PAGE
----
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I have an ASP.Net Core Web API where I am having difficulties designing the REST resources based on the EF Entities I have.

There are three entities that describe a Reservation. First, there is the Group Reservation:

public class GroupReservation: Entity
{
    public int Id { get; set; }
    public string? Reference { get; set; }
    public DateTime ReservationDate { get; set; }
    public bool IsQuote { get; set; }

    public int AgencyContactId { get; set; }
    public AgencyContact AgencyContact { get; set; } = null!;

    public IList<Reservation> Reservations { get; } = new List<Reservation>();
}

Every Group Reservation can have multiple Reservations:

public class Reservation: Entity
{
    public int Id { get; set; }
    public string? Name { get; set; }

    public int GroupReservationId { get; set; }
    public GroupReservation GroupReservation { get; set; } = null!;

    public IList<ReservationDetail> ReservationDetails { get; } = new List<ReservationDetail>();
}

Finally, every Reservation can have multiple Reservation Details:

public class ReservationDetail: Entity
{
    public int Id { get; set; }
    public DateTime ReservationDate { get; set; }
    public DateTime CheckIn { get; set; }
    public DateTime CheckOut { get; set; }
    public DateTime? FolioClosedOn { get; set; }

    public int ReservationId { get; set; }
    public Reservation Reservation { get; set; } = null!;
}

Important to note here is that a Reservation can only exist in a GroupReservation and the ReservationDetail can only live in a Reservation. This means the entities can not exist on their own.

When designing the REST Resources, ideally, the user could interact with a single Reservation object. With one HTTP call, the user could create a GroupReservation with various Reservations, etc. As it is usual with REST APIs, I'm trying to abstract the business logic.

The problem I am having is that I don't know how I could implement Update requests. Since I have other parts in the backend that rely on a ReservationDetail, I cannot just delete the old entity and create a new one, as this would break the foreign key.

I had various ideas on how to design the REST resource. First, I could create a subresource for every entity. This means for a reservation, there would be the following endpoints:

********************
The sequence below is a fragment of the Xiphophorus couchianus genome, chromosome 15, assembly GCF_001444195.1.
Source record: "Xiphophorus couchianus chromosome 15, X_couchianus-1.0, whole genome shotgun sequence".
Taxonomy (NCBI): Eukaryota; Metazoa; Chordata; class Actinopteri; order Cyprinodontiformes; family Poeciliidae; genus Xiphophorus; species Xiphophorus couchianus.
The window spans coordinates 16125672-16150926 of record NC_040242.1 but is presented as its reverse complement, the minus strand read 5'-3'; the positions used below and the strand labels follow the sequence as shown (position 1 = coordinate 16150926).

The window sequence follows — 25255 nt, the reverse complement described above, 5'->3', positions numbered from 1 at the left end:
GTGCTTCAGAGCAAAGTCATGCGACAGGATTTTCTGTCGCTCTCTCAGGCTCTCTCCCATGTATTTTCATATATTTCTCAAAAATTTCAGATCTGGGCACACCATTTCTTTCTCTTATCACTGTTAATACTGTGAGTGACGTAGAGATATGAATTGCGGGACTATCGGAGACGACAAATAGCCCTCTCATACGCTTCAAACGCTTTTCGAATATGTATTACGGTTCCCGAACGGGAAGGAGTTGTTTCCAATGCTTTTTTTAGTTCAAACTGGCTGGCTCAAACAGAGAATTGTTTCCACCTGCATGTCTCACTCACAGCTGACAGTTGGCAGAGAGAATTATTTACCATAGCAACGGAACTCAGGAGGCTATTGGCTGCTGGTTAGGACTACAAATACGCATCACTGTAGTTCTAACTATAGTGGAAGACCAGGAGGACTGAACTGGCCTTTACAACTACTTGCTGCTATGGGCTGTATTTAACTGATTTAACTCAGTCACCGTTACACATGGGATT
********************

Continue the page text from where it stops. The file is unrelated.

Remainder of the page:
• /api/group_reservation
  • /api/group_reservation/reservation
  • /api/group_reservation/reservation/detail

However, this isn't very pleasant to use and does not abstract business logic. Ideally, I could avoid this. The next idea I had was to create a model class that would look like the following:

{
  "id": int,
  "reservations": [
    {
      "id": int,
      "reservation_details": [
        "id": int
      ]
    }
  ]
}

With this model, one could create an entire reservation with one POST request and update an existing reservation with a PUT or PATCH request. However, the client would have to specify the ids for every sub-entity. Moreover, what should happen if an id is provided for a ReservationDetail that does not exist yet, or a ReservationDetail is missing? Is it ok if a PUT request deletes a related entity?

Therefore, my question is, how should one design REST resources based on multiple relational entities without creating endpoints for every single entity.

1 Answer 1

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how should one design REST resources based on multiple relational entities without creating endpoints for every single entity.

You shouldn't. REST resources are not database rows and shouldn't be based on database rows, entities or other data structures.

Resources are basically web pages. You design the user flow first for every specific business use-case you have, and then create the "pages" for that. This includes authentication, links, forms, navigation, etc.

If you go this way, there should be very little to no connection between database rows and resource representations.

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  • Usually, the easiest way to update such objects is to delete child entities and recreate them. How would I create PATCH/PUT requests if I can not delete child entities because of existing relations they may have? Jul 22 at 10:22
  • @J.Paravicini Use a document db, an ORM, or hand write your update logic.
    – Rik D
    Jul 22 at 11:21

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